Additionally, these coverings tend to make routers seem even more ugly, Moreover, you should refrain from blocking the router’s vents, which might cause overheating and performance issues. Always make sure there is enough room for air to flow around the router. The antennas need to stick out to provide you with the greatest signal, so avoid putting the device under a cover that flattens them.
If you truly can’t tolerate the look of your router, you might want to try hiding it behind a picture frame or other thin object. Additionally, you may get a set of LightDims from Amazon if the device’s bright lights are annoying you.
- Placing your router in the wrong place
A wireless signal’s strength and speed can be impacted by everything that it must go through, including heavy objects like furniture, walls, floors, and doors. Certain substances are worse than others. Wood, glass, and artificial materials may withstand some force, but bricks, marble, water, and even people have a bigger effect.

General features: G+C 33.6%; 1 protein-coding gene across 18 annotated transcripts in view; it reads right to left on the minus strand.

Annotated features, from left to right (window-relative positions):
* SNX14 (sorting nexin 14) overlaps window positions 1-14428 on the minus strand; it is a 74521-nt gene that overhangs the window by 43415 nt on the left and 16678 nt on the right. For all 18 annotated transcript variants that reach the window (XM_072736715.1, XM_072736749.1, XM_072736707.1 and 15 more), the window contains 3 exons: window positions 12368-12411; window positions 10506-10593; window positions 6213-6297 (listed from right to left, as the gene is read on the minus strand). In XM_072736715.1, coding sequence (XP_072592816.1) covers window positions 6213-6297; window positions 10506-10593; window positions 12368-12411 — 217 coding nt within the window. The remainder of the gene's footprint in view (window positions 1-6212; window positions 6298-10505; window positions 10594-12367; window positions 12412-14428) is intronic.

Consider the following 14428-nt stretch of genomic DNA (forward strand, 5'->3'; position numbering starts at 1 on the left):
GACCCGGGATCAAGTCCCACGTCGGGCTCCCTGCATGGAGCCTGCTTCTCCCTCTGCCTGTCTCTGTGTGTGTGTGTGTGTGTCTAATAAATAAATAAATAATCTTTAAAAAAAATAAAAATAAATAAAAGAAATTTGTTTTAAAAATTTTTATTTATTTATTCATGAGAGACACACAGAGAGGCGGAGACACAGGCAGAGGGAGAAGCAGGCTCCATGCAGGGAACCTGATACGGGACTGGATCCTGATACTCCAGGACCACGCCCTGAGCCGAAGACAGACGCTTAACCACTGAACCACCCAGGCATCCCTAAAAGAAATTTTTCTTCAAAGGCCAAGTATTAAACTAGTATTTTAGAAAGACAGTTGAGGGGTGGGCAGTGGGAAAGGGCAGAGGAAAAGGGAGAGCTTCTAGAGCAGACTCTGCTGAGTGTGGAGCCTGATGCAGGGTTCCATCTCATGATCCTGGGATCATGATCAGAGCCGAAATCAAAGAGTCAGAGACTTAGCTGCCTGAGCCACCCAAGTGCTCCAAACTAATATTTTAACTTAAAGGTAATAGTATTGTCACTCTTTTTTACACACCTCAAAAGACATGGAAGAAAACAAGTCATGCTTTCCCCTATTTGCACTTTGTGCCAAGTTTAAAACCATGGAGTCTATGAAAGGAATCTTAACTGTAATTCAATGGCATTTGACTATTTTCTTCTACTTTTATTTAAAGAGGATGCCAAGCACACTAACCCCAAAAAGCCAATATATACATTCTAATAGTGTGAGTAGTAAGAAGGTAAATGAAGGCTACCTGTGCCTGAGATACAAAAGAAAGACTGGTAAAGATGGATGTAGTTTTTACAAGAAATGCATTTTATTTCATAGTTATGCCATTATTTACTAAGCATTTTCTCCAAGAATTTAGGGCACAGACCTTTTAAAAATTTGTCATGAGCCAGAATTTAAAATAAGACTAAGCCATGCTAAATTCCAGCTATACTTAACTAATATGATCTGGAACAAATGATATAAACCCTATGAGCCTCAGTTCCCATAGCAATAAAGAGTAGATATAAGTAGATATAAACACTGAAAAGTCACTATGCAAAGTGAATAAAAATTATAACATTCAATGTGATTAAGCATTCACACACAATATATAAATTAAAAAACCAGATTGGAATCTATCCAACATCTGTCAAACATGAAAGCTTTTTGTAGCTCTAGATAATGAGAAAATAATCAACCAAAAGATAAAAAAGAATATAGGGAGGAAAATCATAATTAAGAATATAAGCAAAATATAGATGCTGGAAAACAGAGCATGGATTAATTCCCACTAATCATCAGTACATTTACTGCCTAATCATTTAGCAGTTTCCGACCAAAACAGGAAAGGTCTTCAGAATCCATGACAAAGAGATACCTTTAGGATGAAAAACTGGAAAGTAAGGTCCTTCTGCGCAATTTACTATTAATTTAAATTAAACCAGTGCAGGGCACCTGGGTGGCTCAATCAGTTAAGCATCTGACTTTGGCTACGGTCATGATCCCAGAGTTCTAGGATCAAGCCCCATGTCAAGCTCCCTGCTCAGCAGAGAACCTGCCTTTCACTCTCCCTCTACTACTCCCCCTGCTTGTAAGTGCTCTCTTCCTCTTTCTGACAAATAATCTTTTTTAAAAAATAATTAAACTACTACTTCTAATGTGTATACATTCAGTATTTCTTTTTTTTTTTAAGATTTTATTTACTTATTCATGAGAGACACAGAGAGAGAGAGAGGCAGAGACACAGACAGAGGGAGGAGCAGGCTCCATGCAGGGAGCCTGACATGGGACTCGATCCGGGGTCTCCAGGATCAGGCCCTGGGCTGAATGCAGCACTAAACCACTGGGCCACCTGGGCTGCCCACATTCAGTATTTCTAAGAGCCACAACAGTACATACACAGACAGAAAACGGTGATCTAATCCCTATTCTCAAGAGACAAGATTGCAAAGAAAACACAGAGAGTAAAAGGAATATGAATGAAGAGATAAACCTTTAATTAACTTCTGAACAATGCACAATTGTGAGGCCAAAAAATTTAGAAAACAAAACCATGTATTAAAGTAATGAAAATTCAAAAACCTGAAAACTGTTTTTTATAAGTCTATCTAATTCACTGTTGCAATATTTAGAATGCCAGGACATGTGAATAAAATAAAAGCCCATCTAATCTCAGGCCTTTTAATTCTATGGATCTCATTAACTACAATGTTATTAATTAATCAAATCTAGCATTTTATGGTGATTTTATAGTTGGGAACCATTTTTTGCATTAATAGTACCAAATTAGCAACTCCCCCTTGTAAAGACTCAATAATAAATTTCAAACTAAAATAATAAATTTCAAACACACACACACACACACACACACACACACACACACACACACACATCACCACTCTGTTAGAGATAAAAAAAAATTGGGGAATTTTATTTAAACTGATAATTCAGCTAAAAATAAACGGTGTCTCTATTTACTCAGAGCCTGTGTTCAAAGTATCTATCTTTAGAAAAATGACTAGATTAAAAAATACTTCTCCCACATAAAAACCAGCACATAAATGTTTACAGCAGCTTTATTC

High levels of signal interference are produced by plaster and concrete, which is worsened if metal is used to cover them, especially if it is very reflective.
For best results, put your router on top of a desk rather than under it, or on a high shelf or tall unit , but never in a cabinet or case . Around the router, the less wires and electrical equipment, the better.
Although it may seem apparent, your router should be on the ground floor if that’s where you primarily use the internet. Lastly, if your router has directional antennae (not all do), aim them at the devices that need a wireless connection rather than any potentially troublesome objects.